Is your customer service equivalent to the DMV?

Last week on Friday morning I took my daughter to get her drivers permit.  She was nervous about taking the exam.  When we entered the building at 7:15 am we weren’t even acknowledged so we proceeded to have a seat.  The woman behind the counter did acknowledge THAT and responded, “Don’t sit.”  We were rudely ushered through the rest of the process and after what seemed like an eternity, I high-fived the newest driver in our family.

Two weeks ago Friday evening, I had to take my son to urgent care for a last minute tetanus shot update after he stepped on a nail at his job working at the turkey farm.  Although the customer service at the urgent care was better than the DMV, it was still lacking.  I suppose because they are urgent care and they aren’t there to create a relationship they just move through the processes as rote and routinely as possible, but that is no excuse.

In a time such as this where many things, including healthcare, are readily accessible, it’s imperative that providers start seeing their patients as more than a symptom, a number, or a body to fill a bed.

Providers need to start seeing their patients as customers and above that as people.  People that might be experiencing nervousness, anxiety, pain, and fear.

I can’t go to another DMV.  I’m stuck with the one option available to me.  I can, however, go to another urgent care clinic.  There are plenty available to me and while I’m grateful for to option to get my son a tetanus shot on a Friday evening at 6:30 pm, I will most likely go to another urgent care clinic next time hoping for a better experience.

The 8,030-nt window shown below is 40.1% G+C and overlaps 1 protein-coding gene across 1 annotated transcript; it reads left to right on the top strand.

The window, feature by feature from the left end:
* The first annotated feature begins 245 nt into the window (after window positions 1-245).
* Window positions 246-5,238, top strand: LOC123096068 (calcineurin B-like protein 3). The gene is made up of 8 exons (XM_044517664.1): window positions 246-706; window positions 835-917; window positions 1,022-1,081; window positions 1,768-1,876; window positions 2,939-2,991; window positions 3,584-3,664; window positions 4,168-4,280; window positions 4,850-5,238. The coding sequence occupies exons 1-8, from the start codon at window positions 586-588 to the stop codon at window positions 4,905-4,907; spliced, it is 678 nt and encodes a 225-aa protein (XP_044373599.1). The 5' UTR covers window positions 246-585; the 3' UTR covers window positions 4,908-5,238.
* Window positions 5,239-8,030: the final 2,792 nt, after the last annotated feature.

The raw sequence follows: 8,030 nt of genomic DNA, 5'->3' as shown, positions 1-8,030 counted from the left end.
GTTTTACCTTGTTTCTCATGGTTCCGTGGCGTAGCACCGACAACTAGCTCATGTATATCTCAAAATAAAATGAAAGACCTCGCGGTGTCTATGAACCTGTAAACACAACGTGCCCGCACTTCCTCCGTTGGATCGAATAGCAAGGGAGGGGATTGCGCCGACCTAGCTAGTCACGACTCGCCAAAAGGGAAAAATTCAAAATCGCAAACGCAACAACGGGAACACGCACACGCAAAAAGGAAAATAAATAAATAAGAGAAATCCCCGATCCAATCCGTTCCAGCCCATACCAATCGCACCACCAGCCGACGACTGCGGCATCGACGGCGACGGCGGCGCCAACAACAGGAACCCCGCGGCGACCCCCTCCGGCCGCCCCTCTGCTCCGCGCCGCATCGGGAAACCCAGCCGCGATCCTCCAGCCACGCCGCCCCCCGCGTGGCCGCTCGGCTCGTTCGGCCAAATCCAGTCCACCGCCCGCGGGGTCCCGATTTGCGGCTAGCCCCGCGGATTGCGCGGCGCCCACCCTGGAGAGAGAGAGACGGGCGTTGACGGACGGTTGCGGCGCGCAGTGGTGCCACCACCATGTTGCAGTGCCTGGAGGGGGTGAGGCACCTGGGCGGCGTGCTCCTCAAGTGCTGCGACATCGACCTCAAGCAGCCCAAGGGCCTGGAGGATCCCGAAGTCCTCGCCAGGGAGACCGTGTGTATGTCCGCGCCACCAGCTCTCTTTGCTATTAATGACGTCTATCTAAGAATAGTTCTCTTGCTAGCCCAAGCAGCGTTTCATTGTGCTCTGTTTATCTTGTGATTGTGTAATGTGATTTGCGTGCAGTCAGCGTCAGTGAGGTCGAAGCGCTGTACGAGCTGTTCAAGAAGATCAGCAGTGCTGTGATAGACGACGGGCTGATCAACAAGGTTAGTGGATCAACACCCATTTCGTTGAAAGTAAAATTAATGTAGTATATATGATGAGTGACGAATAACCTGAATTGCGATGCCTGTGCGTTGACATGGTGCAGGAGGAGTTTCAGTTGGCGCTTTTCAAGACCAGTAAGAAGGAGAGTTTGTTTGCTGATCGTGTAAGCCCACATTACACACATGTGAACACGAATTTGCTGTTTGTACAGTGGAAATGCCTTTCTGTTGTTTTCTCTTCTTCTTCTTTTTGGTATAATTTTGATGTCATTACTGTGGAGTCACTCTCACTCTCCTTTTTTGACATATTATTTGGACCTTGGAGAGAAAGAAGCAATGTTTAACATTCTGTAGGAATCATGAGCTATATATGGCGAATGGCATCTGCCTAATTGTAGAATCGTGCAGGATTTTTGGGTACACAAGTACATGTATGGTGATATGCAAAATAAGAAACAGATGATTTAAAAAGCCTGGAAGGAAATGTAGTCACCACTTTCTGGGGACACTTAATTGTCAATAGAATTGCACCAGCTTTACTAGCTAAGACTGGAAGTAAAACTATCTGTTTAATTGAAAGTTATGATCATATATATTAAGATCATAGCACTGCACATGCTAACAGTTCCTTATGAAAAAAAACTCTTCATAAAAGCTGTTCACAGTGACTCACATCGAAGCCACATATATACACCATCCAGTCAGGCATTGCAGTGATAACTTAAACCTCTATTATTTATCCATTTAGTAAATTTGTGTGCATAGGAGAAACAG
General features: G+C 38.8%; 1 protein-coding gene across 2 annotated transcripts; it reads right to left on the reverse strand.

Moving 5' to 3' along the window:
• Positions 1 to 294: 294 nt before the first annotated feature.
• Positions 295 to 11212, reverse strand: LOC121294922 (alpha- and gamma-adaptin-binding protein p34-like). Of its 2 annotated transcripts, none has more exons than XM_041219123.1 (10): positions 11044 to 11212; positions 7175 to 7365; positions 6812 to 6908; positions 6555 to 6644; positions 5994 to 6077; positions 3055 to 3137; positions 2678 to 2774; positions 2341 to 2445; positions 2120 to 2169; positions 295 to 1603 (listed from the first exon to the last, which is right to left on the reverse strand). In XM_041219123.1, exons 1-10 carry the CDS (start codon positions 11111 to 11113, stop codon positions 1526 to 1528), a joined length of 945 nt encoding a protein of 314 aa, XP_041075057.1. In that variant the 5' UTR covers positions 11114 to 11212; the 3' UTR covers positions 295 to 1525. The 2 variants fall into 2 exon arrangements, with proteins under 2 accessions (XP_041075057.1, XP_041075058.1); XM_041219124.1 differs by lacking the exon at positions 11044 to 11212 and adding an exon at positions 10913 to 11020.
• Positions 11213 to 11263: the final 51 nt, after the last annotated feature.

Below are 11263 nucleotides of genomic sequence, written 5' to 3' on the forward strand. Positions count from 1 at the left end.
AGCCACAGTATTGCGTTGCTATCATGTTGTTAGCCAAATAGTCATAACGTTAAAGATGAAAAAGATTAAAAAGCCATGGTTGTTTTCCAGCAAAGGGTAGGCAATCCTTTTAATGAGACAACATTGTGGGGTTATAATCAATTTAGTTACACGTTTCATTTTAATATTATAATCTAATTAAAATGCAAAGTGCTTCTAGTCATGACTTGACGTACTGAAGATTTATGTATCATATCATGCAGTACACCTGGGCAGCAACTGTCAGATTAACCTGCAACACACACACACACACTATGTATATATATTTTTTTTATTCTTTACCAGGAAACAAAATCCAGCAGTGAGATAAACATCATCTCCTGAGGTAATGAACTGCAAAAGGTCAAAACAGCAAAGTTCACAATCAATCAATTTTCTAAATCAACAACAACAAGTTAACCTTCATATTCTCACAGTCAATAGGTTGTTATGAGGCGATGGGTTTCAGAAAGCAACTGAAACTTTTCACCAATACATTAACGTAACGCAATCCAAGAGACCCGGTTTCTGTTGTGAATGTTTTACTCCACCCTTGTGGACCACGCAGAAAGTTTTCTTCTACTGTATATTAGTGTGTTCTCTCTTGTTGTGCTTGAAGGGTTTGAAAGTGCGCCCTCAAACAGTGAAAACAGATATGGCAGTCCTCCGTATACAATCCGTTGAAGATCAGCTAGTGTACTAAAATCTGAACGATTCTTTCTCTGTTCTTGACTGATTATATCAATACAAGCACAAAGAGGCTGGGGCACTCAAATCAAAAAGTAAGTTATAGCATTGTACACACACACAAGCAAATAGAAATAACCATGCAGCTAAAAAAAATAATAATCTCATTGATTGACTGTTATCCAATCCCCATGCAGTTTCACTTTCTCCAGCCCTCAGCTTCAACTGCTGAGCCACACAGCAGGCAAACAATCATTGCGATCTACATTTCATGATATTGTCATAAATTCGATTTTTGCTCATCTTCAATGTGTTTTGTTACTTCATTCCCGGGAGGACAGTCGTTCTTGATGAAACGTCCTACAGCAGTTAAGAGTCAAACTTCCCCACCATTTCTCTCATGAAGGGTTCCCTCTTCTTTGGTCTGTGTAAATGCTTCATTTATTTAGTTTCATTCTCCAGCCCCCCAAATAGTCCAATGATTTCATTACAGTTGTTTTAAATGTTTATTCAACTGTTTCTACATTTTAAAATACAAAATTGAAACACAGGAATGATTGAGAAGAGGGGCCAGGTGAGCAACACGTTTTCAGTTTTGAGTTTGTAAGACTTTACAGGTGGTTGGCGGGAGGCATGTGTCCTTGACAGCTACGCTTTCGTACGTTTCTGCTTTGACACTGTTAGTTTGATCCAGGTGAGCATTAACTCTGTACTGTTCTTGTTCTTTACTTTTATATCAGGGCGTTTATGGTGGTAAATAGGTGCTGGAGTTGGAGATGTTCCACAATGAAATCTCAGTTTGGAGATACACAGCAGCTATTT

I’m picky like that and I know for a fact I am not the only patient or customer that is.

When I, and many others like me, enter your health and wellness space, or your senior care community:

  • We should be enveloped with a sense of welcome. How you care for, invest in and update your exterior and interior environment are a direct reflection of how you care for and invest in your patient, client, or resident.
  • We should be greeted with a smile and a conversation. “I am happy you are here.  How can I help you?”  Simple, caring and conscious acknowledgment goes a long way.  Even the Subway artist shouts out “Welcome to Subway!”
  • We should be comforted hospitably by the amenities in the waiting room. Soothing colors and music, nature art, comfortable seating that isn’t lining the walls like soldiers and perhaps a lovely buffet with water, tea, coffee or cocoa.  This says, if you have to wait, I want you to be relaxed, happy and at ease.
  • We should be greeted and spoken to by staff like a friend and not be treated indifferently by manifested boredom. Your joy and compassion in your work is as evident as the nose on your face.  We feel it.

How are you showing you are best in class?

When is the last time you told your patient (your customer) that you appreciate their business?

Everyone likes to be thanked.  Even the barista says THANK YOU with a smile when I purchase my favorite jasmine green tea.  That’s only a $2 transaction.

You, my caring and compassionate provider, are dealing with thousands and even millions of dollars.  Dollars that can easily move down the street, across town, or to the next town over.

How are you creating a healing environment that says, I WANT YOU HERE, I VALUE OUR RELATIONSHIP, AND I THANK YOU FOR YOU BUSINESS?  Please reply back to me and share.  I’d love to know.

If you’d like to talk through your how your healthcare environment could be more hospitable book a 15-minute phone conversation with me.  It always helps to get an outside perspective from a professional.

Grace and Peace,



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